• You will also find affirmation by the See of Rome of the ever-virginity of Mary in Canon 2 of the Lateran Council of 649 - 900 years before the Council of Trent. – guest37 Jan 30 '18 at 20:24
  • Actually, Canons 2, 3, and 4. Canon 3 explicitly condemns those denying the that "her virginity [remained] indestructible even after his birth". – guest37 Jan 30 '18 at 20:50
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The reason for no sex during Mary's pregnancy with Christ was to fulfill prophecy, to make it very clear to all.

Therefore the Lord himself shall give you a sign; Behold, a virgin shall conceive, and bear a son, and shall call his name Immanuel. Isa. 7:14

If Mary and Joseph had consummated their marriage prior to Christ's birth, then the prophecy fails.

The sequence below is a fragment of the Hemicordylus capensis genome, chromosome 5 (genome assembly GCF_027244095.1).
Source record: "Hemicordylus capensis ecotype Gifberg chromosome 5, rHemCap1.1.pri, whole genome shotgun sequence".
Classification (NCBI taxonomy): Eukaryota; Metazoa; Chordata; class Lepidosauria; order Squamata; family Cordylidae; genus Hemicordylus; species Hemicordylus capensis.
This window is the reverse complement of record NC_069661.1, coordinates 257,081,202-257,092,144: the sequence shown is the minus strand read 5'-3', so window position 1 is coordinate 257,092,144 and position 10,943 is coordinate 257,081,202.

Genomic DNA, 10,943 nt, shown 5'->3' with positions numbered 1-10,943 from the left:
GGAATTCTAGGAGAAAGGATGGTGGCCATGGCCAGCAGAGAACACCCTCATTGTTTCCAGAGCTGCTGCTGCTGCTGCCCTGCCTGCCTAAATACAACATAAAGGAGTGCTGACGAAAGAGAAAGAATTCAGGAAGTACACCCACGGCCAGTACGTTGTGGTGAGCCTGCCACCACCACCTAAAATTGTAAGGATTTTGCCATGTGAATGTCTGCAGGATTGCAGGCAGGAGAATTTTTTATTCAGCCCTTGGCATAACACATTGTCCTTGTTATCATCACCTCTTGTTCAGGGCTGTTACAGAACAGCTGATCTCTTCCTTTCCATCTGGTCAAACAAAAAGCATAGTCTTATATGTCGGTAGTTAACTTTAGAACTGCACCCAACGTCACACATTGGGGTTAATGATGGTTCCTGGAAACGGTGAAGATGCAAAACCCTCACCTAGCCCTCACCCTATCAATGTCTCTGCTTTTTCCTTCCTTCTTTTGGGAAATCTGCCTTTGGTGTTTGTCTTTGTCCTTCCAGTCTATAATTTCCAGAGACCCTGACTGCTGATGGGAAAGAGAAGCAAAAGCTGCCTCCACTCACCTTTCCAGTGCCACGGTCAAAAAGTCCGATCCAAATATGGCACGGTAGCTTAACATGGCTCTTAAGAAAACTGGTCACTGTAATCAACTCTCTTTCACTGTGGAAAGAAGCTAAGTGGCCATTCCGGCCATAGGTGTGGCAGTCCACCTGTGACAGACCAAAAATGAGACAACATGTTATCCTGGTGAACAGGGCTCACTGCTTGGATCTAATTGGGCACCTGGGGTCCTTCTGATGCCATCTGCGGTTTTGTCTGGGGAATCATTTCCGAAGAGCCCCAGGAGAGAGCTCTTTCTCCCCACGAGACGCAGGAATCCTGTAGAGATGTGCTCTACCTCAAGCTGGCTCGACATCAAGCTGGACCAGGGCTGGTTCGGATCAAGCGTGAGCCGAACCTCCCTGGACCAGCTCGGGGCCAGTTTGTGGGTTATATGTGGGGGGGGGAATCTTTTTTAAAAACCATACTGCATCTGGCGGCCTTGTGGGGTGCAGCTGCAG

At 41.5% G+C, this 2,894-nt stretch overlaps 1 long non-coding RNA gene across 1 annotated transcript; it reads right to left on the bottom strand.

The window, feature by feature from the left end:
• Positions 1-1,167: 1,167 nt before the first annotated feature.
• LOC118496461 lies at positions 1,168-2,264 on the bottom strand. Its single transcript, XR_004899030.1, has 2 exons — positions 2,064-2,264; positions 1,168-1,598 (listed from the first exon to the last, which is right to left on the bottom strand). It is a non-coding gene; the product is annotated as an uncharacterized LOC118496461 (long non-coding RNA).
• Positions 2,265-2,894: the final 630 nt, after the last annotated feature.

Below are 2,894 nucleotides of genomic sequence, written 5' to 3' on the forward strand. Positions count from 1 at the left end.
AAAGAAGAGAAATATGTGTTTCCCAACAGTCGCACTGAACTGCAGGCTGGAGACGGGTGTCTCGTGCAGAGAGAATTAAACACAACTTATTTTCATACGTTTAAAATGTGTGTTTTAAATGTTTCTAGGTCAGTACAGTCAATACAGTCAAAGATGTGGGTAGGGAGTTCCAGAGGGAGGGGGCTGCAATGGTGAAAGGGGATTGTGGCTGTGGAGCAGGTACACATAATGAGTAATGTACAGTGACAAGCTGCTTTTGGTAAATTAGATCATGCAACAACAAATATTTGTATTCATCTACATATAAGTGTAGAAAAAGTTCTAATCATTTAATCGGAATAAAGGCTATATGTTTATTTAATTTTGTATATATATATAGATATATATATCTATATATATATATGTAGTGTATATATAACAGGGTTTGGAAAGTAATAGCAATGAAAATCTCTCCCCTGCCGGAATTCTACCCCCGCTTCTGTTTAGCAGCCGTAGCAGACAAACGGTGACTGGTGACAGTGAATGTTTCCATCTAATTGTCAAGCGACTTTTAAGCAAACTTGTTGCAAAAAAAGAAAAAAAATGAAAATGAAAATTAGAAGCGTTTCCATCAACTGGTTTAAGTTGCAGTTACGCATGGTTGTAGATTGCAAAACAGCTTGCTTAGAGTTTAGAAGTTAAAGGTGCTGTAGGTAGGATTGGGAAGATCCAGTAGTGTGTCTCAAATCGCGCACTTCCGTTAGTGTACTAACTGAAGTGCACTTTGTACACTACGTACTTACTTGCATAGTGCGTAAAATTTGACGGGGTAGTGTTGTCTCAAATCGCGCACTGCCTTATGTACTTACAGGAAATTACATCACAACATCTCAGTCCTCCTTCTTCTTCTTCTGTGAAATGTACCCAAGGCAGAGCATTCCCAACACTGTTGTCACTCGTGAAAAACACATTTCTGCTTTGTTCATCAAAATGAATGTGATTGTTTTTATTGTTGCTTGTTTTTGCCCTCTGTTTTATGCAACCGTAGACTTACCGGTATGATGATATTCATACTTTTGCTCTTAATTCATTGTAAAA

As well, it would trigger the question about who the father really might have been.

Lastly, Mary and Joseph were betrothed, but not yet married at that time of annunciation. Sex would have been a sin.

  • "Sex would have been a sin." Even assuming they were "married at that time of annunciation," "Sex [still] would have been a sin" for her because she vowed her virginity to God. – Geremia Jan 27 '18 at 3:24
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    The OP is addressed not to Catholics who believe their dogma that Mary was a virgin before, during, and after Christ's birth, but rather to those who believe the virgin conceived and bore Christ to term. Scripture does not tell anyone that she "vowed her virginity to God". You may be thinking of the Infancy Gospel of James wherein it is written her parents vowed her chastity. – SLM Jan 27 '18 at 4:07